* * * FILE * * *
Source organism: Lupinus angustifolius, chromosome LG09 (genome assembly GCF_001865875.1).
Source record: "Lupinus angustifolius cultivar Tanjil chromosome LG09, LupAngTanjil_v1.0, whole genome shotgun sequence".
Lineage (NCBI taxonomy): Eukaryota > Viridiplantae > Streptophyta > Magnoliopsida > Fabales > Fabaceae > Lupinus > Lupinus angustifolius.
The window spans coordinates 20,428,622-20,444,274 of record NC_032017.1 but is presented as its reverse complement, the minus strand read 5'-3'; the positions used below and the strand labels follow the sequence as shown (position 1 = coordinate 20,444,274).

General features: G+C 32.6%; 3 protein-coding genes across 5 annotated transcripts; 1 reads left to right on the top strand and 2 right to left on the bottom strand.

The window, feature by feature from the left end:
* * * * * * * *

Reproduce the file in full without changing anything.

Source organism: Lupinus angustifolius, chromosome LG09 (genome assembly GCF_001865875.1).
Source record: "Lupinus angustifolius cultivar Tanjil chromosome LG09, LupAngTanjil_v1.0, whole genome shotgun sequence".
Lineage (NCBI taxonomy): Eukaryota > Viridiplantae > Streptophyta > Magnoliopsida > Fabales > Fabaceae > Lupinus > Lupinus angustifolius.
The window spans coordinates 20,428,622-20,444,274 of record NC_032017.1 but is presented as its reverse complement, the minus strand read 5'-3'; the positions used below and the strand labels follow the sequence as shown (position 1 = coordinate 20,444,274).

General features: G+C 32.6%; 3 protein-coding genes across 5 annotated transcripts; 1 reads left to right on the top strand and 2 right to left on the bottom strand.

The window, feature by feature from the left end: